Some Democrats have begun to worry that if President Trump loses reelection next year, he might refuse to give up power. House Speaker Nancy Pelosi (D-Calif.) warned in an interview published over the weekend that the Democrat will need a landslide victory to keep Trump from refusing to leave office.
Given that Trump himself is feeding this idea — he’s now saying that he had the first two years of his presidency “stolen” from him by the Russia investigation — this is not an unreasonable worry.
But in a sense, Democrats are actually worried about the wrong threat. The real threat is a related one, but it concerns the whole Republican Party, and not just Trump.
It’s that the next Democratic president could face an opposition party that acts as though the president has no legitimacy whatsoever. And I fear that Democrats, with their focus on Trump, are not taking this threat seriously enough.
You see this blind spot among many of the 2020 candidates. Sen. Bernie Sanders (I-Vt.) doesn’t see any need to get rid of the legislative filibuster if he becomes president, in the apparent belief that some Republicans will support his agenda.
Meanwhile, Joe Biden believes that Trump is but a strange historical anomaly we just need to get past, and then the GOP will return to sanity. “This is not the Republican Party,” he told a crowd in Iowa, testifying to the good will of “my Republican friends in the House and Senate.”
Someone might remind Biden that in 2009, when he was vice president, Republicans decided to oppose President Barack Obama on anything and everything he wanted to do. Someone might also remind Biden of that time when Mitch McConnell simply refused to have the Senate even consider the nomination of Merrick Garland to the Supreme Court, by making up a new “rule” that presidents don’t get to nominate justices in the last year of their terms.
Most importantly, just about every Republican senator supported McConnell’s unprecedented move. They argued that the court could operate just fine with eight judges, so we should just wait for the next election to fill the seat.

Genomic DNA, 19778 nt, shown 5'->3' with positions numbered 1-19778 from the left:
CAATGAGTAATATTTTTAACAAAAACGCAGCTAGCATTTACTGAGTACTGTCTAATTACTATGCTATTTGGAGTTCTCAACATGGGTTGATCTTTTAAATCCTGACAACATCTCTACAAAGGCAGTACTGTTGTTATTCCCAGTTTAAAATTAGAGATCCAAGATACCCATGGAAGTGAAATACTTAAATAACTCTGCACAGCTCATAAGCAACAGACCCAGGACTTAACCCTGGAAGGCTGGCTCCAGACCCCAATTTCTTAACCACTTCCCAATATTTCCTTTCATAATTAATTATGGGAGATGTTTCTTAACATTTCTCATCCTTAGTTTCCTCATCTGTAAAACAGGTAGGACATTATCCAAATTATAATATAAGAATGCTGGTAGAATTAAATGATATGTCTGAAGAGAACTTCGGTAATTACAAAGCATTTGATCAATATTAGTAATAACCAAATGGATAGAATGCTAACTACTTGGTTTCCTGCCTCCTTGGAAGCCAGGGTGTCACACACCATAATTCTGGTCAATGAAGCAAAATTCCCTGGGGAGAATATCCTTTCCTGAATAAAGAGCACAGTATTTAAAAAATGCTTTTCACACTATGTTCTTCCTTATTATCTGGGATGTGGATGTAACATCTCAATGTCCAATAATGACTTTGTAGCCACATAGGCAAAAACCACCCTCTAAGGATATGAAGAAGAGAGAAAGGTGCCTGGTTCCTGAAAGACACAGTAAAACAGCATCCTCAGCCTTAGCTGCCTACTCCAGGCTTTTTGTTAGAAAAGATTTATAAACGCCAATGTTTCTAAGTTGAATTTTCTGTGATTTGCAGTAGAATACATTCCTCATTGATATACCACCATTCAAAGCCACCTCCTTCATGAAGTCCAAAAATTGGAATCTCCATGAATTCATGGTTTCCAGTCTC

If Republicans retain the Senate in 2020, what’s to stop them from saying that they won’t consider any more nominees for the Supreme Court until there’s another Republican in the White House, because the court can do fine with eight or seven or six justices?
If your answer to that question is that Republicans would never go that far, you haven’t been living on this planet for the past decade or two. That’s who they were before Trump was elected.
Trump has merely taken this to new heights, and in so doing, is pushing the overall GOP further along in this direction. For the entirety of his term, he has encouraged the Republican base to hold every institution of American democracy — the press, the courts, the Constitution — in utter and complete contempt. The message over and over again is that the only question is whether institutions are doing what you agree with, and if they aren’t, then they have no legitimate role to play in our system.
Most recently, the White House is acting as though the constitutional powers granted to Congress are meaningless. The law says Congress can demand anyone’s tax returns? Sorry, we refuse. Congressional subpoenas? No, we don’t think we’ll comply. Testimony from administration officials? Go to hell.
But even if Trump does lose reelection, the GOP is likely to continue with this — and make it a lot worse.
Imagine it’s 2021. A Democrat has won the White House, but Republicans control the Senate. The Democrat doesn’t just get no Supreme Court judges, she gets no judges at all; those seats can just stay vacant. Cabinet confirmations? Sorry, we’re not going to let a bunch of socialists govern. As Eric Levitz recently wrote, “do you really think Senate Republicans are going to help President Elizabeth Warren install her preferred leaders atop the Treasury or SEC?”
They will surmise, and not without reason, that there is virtually no limit to the amount of sand they can throw in the gears of government without worrying about political blowback. They don’t care whether government works, so what does it matter to them if anyone is in place to run it? Their attention will immediately focus on getting their own voters out for the 2022 election.
Meanwhile, the defeated Trump will be on Fox News and Twitter every day saying that the election was stolen from him and that the Democrat is not really the president. And the GOP base, having learned well in recent years that no Democrat can ever be legitimate, will stand behind the GOP’s obstruction.
I wish I had a clear and simple plan I could recommend to Democrats to forestall that possibility. But there is really only one way to do it: Win. Deprive Republicans of all levers of power. Because if the GOP has any ability to make governing impossible for the next Democratic president, it will. Count on it.